Ten minutes of climate change and climbing with Dr Joeri Rogelj, new lecturer at the Grantham Institute.
Dr Joeri Rogelj, who is currently helping to prepare the Intergovernmental Panel on Climate Change Special Report on 1.5°C of Warming and is a lead author on the IPCC’s Sixth Assessment Report, has joined the Grantham Institute as a Lecturer in Climate Change.
Dr Rogelj specialises in global transformations – improving the world’s understanding of what it takes to accelerate the transition to a sustainable, prosperous, low-carbon world. He was formerly Senior Research Scholar at the Energy Program of the International Institute for Applied Systems Analysis (IIASA) in Austria.
The next 10 years are critical. The world must embark on a path to reduce its carbon emissions to zero. Dr Joeri Rogelj
Over his career, he has worked as a project engineer in Rwanda, advised developing countries and small island states on climate science, and held positions at the renowned ETH Zurich and the Potsdam Institute of Climate Impact Research (PIK).
At the Grantham Institute, which has just celebrated its tenth anniversary, Dr Rogelj will develop his research activities and continue to inform the international climate policy debate. We caught up with Dr Rogelj to find out more about his career so far and his hopes for the coming years.
Did you always want to pursue an academic career in climate change-related issues?
It was coincidence that I ended up working in climate change. I spent three years as a project engineer in Rwanda, working on rural electrification and drinking water systems. Working there, it quickly became obvious to me that there was a lack of data about how much water was available, and that climate change could exacerbate the problems vulnerable communities face. This got me interested in understanding the synergies between mitigating the impact of climate change, and sustainable development. Achieving either in isolation doesn’t make sense.
What do you think has been the biggest change related to climate change over the past few years?
I think the biggest change has been going from the debacle of the Copenhagen climate change summit (COP15) in 2009, to the success of the Paris climate summit (COP21) in 2015. With the Paris Agreement, the international community has a clear vision of where it wants to go in terms of climate policy, and a clear architecture of how it wants to achieve it. It doesn’t mean the job is done, but having this international vision has been one of the key changes in this field.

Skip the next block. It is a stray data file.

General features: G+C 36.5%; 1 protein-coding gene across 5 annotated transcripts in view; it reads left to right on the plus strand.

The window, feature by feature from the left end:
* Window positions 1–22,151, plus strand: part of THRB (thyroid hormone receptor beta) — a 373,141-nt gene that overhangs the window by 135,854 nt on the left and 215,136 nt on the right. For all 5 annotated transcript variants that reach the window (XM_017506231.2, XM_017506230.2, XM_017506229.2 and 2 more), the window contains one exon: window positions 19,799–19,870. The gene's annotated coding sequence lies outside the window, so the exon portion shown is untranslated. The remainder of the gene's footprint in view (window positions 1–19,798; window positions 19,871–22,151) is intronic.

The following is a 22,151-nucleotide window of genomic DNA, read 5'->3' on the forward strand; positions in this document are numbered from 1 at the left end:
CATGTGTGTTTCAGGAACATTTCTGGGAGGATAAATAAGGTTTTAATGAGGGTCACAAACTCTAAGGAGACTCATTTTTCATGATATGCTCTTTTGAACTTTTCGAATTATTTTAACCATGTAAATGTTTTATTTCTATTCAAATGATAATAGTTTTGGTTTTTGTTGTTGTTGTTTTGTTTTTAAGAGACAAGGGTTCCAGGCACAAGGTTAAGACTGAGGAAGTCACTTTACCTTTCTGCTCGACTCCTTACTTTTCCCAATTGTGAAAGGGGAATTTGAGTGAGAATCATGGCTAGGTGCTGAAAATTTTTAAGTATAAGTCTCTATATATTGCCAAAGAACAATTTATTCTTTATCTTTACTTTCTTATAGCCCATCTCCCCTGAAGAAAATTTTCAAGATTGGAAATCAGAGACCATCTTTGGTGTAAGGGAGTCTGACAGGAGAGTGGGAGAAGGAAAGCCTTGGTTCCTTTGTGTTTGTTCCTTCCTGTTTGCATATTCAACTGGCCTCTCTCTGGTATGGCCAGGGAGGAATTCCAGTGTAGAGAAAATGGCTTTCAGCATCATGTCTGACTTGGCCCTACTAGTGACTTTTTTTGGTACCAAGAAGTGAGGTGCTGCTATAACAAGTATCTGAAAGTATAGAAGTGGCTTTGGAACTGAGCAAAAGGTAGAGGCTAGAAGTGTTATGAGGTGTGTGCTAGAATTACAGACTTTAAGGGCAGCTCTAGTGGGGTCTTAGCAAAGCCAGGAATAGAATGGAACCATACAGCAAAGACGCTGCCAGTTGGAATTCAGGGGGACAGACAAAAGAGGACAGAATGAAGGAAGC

What would you like to see happen in the next few years?
The next 10 years are critical. The world must embark on a path to reduce its carbon emissions to zero, which is, ultimately, the only way we can stop global warming progressing further. I feel positive about all of the exciting science that’s happening now – and I would like to see it have a big impact on the future. For example, I want to see new technologies like electric vehicles and renewables disrupt the market, be scaled up globally and contribute both to significant emissions reductions and to improved living conditions for people around the globe.
Are you optimistic the world can meet the challenge of climate change?
We have a wide range of options available to us to limit climate change, but they are not all desirable and some have important trade-offs. Dr Joeri Rogelj
I would like to believe that the world can meet the challenge of climate change. I don’t see any unsurmountable technical stumbling blocks here. However, climate change issues don’t necessarily resonate with the general public yet, which means that big and important decisions – decisions that might seem to hurt in the near term – simply won’t be taken. Society will manage, but when and how remains an open question. Choices made today will have a very big impact on what our future looks like.
We have a wide range of options available to us to limit climate change, but they are not all desirable and some have important trade-offs. For example, large-scale, unchecked bioenergy production requires both land and water, and can thus compete with food production and drinking water. Ensuring that we address climate change in a way that keeps other objectives – such as eliminating poverty – intact, is both a challenge and a requirement. The earlier one starts, the better. In an ideal world, we would have started 20 years ago.
What drew you to the Grantham Institute and why do you think our work is important?
As a scientist, my ambition is that my work is both useful and used. The Grantham Institute is an amplifier for different voices and connects different parts of society – industry, the public sector, academics and students. This encourages the exchange of ideas, both disseminating research and absorbing and understanding concerns from the world and how they impact solutions. I’m eager to become an active part of this microcosm, here at Imperial and beyond.
What do you think is the most effective way to engage people with climate change?
There is no single way to communicate climate science. It depends on the audience. For me, one of the keys to effective engagement is to listen first, and then try to engage people on issues and topics in ways that resonate with what they care about.
What do you do to relax and take you away from your work?
My holiday of choice usually involves mountains. I started climbing a while ago and have had some great adventures. My most memorable trip so far was an expedition in the equatorial Rwenzori massif, the mythical “mountains of the moon” on the Ugandan-Congolese border. The combination of remote wilderness and evidence of the impacts of global warming on glaciers and plant life made a strong impression on me.
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The Grantham Institute for Climate Change